Obama’s Guantanamo? Bush’s Living Legacy at Bagram Prison
By Karen J. Greenberg / March 5, 2009
Just when you think you’ve woken up from a bad dream…
When it comes to offshore injustice and secret prisons, especially our notorious but little known prison at Bagram Air Base in Afghanistan, let’s hope the Obama years mean never having to complete that sentence.
In the Bush era, those of us who followed his administration’s torture, detention, and interrogation policies often felt like we were unwilling participants in a perverse game of hide-and-seek. Whenever one of us stumbled upon a startling new document, a horrific new practice, a dismal new prison environment, or yet another individual implicated in torture policy, the feeling of revelation would soon be superseded by a sneaking suspicion that we were once again looking in the wrong direction, that the Bush administration was playing a Machiavellian game of distraction with us.
Okay, call it paranoia — a state of mind well suited to the Age of Cheney — but when Abu Ghraib finally came to light, it turned out that our real focus should have been on the administration’s program of “extraordinary rendition” and the CIA secret flights to the foreign countries that were serving as proxy torturers for the United States. And when one case of torture by proxy, that of Maher Arar, achieved some prominence, we began looking at proxy torturers for the United States, when we should have been looking at legalized policies of torture by the U.S.
Several years ago, British human rights lawyer Clive Stafford Smith placed that jewel in the Bush administration’s offshore crown of injustice, Guantanamo, in the category of distraction as well — distraction, that is, from the far grimmer and more important American detention facility at Bagram Air Base in Afghanistan.
Distracted or not, for at least five years some of us have been seeking the hidden outlines of the torture story. Now, President Obama has given it a visible shape by providing a potential endpoint if not to our investigations, then to our focus. Much of what we focused on in these last years he’s declared to be history. Guantanamo will be closed within a year and the American role in the war in Iraq will end as well; torture will once again be banned; a new task force, already assembled, will review all the Bush administration’s detention policies; and people like me will, assumedly, finally be out of work and able to write those novels we used to dream about. For us, no more unwelcome obsessions with detention, abuse, and torture.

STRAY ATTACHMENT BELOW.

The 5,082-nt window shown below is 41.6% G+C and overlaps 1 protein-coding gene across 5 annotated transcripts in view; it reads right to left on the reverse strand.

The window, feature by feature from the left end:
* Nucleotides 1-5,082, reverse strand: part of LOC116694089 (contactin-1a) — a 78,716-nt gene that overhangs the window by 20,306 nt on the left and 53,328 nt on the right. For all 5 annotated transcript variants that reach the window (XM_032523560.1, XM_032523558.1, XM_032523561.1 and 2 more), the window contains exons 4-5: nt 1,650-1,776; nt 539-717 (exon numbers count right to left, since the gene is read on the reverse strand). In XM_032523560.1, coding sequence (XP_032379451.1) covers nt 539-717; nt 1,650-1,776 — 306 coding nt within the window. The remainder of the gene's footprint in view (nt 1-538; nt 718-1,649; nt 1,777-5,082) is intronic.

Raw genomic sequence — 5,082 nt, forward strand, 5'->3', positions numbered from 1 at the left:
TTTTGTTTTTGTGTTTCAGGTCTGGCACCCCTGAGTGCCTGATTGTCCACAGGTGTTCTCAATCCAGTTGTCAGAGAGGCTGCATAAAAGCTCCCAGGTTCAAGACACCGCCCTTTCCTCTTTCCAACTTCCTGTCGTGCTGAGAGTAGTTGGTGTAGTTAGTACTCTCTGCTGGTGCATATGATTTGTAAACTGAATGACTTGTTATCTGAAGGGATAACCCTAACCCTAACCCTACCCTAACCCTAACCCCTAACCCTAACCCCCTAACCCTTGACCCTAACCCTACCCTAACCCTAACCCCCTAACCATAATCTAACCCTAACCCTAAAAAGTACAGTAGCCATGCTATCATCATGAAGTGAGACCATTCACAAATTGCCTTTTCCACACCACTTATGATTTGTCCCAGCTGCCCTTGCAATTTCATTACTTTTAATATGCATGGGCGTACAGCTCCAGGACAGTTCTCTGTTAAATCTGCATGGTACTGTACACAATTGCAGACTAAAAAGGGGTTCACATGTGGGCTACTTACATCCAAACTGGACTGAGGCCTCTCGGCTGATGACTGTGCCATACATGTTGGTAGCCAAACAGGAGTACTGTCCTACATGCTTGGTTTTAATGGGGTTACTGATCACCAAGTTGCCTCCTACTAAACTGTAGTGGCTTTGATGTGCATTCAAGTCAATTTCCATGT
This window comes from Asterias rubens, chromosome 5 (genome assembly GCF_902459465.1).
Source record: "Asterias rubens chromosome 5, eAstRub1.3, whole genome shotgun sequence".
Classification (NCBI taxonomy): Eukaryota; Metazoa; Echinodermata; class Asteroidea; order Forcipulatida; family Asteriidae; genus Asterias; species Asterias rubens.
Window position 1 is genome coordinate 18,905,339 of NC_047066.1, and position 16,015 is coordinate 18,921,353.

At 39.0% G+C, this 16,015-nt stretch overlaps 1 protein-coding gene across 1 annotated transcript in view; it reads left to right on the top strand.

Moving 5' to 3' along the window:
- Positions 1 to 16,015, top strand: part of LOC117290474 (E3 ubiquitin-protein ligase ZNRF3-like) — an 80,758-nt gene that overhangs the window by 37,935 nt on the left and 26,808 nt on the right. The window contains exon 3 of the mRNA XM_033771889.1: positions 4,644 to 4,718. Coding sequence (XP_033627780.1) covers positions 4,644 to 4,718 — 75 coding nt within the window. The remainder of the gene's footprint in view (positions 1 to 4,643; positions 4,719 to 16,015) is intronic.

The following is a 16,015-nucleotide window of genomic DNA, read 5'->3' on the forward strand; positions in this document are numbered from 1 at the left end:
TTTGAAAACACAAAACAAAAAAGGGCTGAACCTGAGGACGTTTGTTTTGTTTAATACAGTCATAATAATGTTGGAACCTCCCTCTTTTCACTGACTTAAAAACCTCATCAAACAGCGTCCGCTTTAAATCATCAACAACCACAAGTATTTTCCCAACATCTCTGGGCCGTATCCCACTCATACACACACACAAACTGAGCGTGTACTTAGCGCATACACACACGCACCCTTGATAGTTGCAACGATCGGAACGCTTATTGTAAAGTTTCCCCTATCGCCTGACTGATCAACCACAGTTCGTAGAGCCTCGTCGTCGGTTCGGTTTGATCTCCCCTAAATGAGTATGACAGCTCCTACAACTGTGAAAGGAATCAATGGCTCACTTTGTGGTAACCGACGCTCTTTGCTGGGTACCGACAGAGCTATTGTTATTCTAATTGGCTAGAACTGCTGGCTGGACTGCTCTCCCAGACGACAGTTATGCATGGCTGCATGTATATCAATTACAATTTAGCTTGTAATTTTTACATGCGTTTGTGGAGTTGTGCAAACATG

Bad Times at Bagram
Still, ever since the Oval Office changed hands in January, I’ve had a nagging feeling that something was amiss. And when I finally focused on it, a single question kept coming to mind: Whatever happened to the U.S. prison at Bagram?
I knew that it had been opened in 2002 on an abandoned Soviet air base the U.S. had occupied and was being massively upgraded after the invasion of Afghanistan, and that its purpose was to hold prisoners in the Global War on Terror at a place as far removed as possible from the prying eyes of American courts or international oversight bodies of any sort. In fact, many of those eventually transported to Guantanamo were originally held under even worse conditions at Bagram and, from early on, they had reported beatings, abuse, and a startlingly wide range of other forms of mistreatment there.
But what else did I know? Thanks to New York Times reporters Carlotta Gall, David Rohde, Tim Golden, and Eric Schmitt, as well as to Alex Gibney’s documentary film Taxi to the Dark Side, I knew that two Afghans, Dilawar and Jullah Habibullah, had been beaten to death by U.S. Army interrogators at the prison in December 2002. I also knew that the use of such beatings, as well as various other forms of torture, had been normalized at Bagram at the very beginning of the Bush administration’s long march of pain that led to Guantanamo and then on to Abu Ghraib and other prisons in Iraq as well as foreign torture chambers.
From the 2004 Church Report (written by Naval Inspector General Admiral T. Church), I knew that military interrogators and guards at Bagram had been given next to no relevant training for the mission of detention and interrogation. I knew as well that a secret CIA prison was allegedly located apart from the regular detention cells at Bagram. I knew that military officials had declared that the interrogation techniques at Bagram seemed to work better than those being used at Guantanamo in the same period. And that, after the Supreme Court issued a decision in 2004 to allow prisoners at Guantanamo to challenge their detentions, the prison population at Bagram began to grow.
What We Don’t Know About a Prison Nightmare